Reclamation is necessary not only after termination of the oil or gas production, but also during construction, operations, and repairs. The landowner cannot rely on governmental authorities to ensure the reclamation of his land, but should ensure that the land will be reclaimed as he sees fit.
Reclamation measures should identify the means to keep track of the original condition of the property, either through photographs or an assessment prepared by a range professional. Other reclamation measures should include: which improvements must be removed and to what extent they should be removed; reclamation of roads; erosion issues; dust control; and trash removal.
As well, in the event of default or termination of the lease, the landowner should specify how much time the oil or gas developer is permitted to remove all drilling and operating structures from the land. Payment must also be established during this time period, including increased payment or obligations should the developer fail to remove the structures within the specified period of time.
Although an oil or gas developer does not have authority to condemn a lease, if there is significant development in an area, the company may want to develop a pipeline to get the oil or gas to a processing plant or market. When negotiating the lease, the landowner should request the company will agree not to condemn his land for pipeline or other purpose.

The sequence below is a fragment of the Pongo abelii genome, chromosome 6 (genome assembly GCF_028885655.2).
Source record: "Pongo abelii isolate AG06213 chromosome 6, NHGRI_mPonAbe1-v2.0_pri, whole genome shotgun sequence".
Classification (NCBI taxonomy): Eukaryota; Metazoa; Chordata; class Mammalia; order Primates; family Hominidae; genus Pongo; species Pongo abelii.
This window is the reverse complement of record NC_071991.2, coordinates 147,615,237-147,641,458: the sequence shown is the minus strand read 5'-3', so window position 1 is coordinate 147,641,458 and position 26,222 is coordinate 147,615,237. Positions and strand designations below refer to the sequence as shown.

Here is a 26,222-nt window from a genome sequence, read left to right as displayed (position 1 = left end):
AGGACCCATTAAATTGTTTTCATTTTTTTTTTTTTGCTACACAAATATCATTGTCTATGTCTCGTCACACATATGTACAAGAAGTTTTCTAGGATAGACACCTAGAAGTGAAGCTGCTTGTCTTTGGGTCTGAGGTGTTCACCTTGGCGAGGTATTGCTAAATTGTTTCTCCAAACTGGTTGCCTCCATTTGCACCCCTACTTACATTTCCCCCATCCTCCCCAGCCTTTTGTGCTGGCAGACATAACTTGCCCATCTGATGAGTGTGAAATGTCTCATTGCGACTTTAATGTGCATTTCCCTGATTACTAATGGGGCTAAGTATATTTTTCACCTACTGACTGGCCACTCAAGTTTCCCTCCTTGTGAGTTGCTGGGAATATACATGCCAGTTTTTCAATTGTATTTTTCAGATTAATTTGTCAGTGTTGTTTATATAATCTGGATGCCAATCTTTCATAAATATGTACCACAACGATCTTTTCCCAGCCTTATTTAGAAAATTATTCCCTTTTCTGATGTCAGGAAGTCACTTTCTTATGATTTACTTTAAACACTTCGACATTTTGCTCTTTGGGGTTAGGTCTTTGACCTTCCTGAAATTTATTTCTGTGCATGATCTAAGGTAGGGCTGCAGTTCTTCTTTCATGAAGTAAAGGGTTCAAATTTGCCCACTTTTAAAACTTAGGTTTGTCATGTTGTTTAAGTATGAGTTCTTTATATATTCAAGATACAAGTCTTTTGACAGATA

Finally, the lease agreement should address other issues such as which laws apply, in which state may either party go to court to enforce the terms of the agreement, attorneys’ fees and what happens to land included in the conservation reserve program or similar governmental program.
Oil, gas and other mineral production can be a highly valuable natural resource. Yet landowners must be aware of all the possible risks, as well as the benefits, associated with entering into these lease agreements. The topics discussed above are just an illustrative sample of some of the most important issues facing landowners when considering leasing. While complex, these lease agreements represent a potential for landowners to supplement their income and to provide for their families.